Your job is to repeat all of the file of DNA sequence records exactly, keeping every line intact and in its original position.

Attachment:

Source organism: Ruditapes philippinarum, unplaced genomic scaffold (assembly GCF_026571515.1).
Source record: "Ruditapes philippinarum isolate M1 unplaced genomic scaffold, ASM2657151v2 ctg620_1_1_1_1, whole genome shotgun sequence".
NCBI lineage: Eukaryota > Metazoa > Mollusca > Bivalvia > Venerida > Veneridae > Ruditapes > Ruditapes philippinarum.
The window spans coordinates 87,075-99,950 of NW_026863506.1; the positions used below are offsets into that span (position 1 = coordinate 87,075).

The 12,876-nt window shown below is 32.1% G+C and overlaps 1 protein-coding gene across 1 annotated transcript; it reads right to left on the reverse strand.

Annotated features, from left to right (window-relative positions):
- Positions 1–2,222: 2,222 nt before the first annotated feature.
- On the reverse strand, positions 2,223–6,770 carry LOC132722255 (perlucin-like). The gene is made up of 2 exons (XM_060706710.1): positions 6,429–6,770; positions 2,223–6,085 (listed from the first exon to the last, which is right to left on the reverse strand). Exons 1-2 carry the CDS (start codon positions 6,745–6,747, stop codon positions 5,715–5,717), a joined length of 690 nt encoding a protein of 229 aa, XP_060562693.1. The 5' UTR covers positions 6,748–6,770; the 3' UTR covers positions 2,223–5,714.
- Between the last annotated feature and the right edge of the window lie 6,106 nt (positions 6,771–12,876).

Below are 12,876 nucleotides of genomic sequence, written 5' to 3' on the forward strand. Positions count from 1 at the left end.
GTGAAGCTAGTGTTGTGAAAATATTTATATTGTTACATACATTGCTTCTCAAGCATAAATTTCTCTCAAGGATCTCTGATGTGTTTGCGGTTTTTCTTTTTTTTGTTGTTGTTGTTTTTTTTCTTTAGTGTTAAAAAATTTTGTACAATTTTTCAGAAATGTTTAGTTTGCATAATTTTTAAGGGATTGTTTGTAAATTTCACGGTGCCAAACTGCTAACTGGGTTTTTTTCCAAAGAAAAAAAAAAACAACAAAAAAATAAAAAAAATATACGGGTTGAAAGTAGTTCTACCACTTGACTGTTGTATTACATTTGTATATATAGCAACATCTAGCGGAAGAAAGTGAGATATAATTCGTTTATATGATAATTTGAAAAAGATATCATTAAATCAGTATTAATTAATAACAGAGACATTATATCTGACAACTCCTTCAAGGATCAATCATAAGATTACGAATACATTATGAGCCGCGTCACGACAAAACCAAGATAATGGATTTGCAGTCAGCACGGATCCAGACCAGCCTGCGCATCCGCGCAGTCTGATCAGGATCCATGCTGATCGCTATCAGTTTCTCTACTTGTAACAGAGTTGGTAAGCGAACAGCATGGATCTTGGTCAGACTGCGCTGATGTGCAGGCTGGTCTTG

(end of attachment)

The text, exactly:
Source organism: Ruditapes philippinarum, unplaced genomic scaffold (assembly GCF_026571515.1).
Source record: "Ruditapes philippinarum isolate M1 unplaced genomic scaffold, ASM2657151v2 ctg620_1_1_1_1, whole genome shotgun sequence".
NCBI lineage: Eukaryota > Metazoa > Mollusca > Bivalvia > Venerida > Veneridae > Ruditapes > Ruditapes philippinarum.
The window spans coordinates 87,075-99,950 of NW_026863506.1; the positions used below are offsets into that span (position 1 = coordinate 87,075).

The 12,876-nt window shown below is 32.1% G+C and overlaps 1 protein-coding gene across 1 annotated transcript; it reads right to left on the reverse strand.

Annotated features, from left to right (window-relative positions):
- Positions 1–2,222: 2,222 nt before the first annotated feature.
- On the reverse strand, positions 2,223–6,770 carry LOC132722255 (perlucin-like). The gene is made up of 2 exons (XM_060706710.1): positions 6,429–6,770; positions 2,223–6,085 (listed from the first exon to the last, which is right to left on the reverse strand). Exons 1-2 carry the CDS (start codon positions 6,745–6,747, stop codon positions 5,715–5,717), a joined length of 690 nt encoding a protein of 229 aa, XP_060562693.1. The 5' UTR covers positions 6,748–6,770; the 3' UTR covers positions 2,223–5,714.
- Between the last annotated feature and the right edge of the window lie 6,106 nt (positions 6,771–12,876).

Below are 12,876 nucleotides of genomic sequence, written 5' to 3' on the forward strand. Positions count from 1 at the left end.
GTGAAGCTAGTGTTGTGAAAATATTTATATTGTTACATACATTGCTTCTCAAGCATAAATTTCTCTCAAGGATCTCTGATGTGTTTGCGGTTTTTCTTTTTTTTGTTGTTGTTGTTTTTTTTCTTTAGTGTTAAAAAATTTTGTACAATTTTTCAGAAATGTTTAGTTTGCATAATTTTTAAGGGATTGTTTGTAAATTTCACGGTGCCAAACTGCTAACTGGGTTTTTTTCCAAAGAAAAAAAAAAACAACAAAAAAATAAAAAAAATATACGGGTTGAAAGTAGTTCTACCACTTGACTGTTGTATTACATTTGTATATATAGCAACATCTAGCGGAAGAAAGTGAGATATAATTCGTTTATATGATAATTTGAAAAAGATATCATTAAATCAGTATTAATTAATAACAGAGACATTATATCTGACAACTCCTTCAAGGATCAATCATAAGATTACGAATACATTATGAGCCGCGTCACGACAAAACCAAGATAATGGATTTGCAGTCAGCACGGATCCAGACCAGCCTGCGCATCCGCGCAGTCTGATCAGGATCCATGCTGATCGCTATCAGTTTCTCTACTTGTAACAGAGTTGGTAAGCGAACAGCATGGATCTTGGTCAGACTGCGCTGATGTGCAGGCTGGTCTTG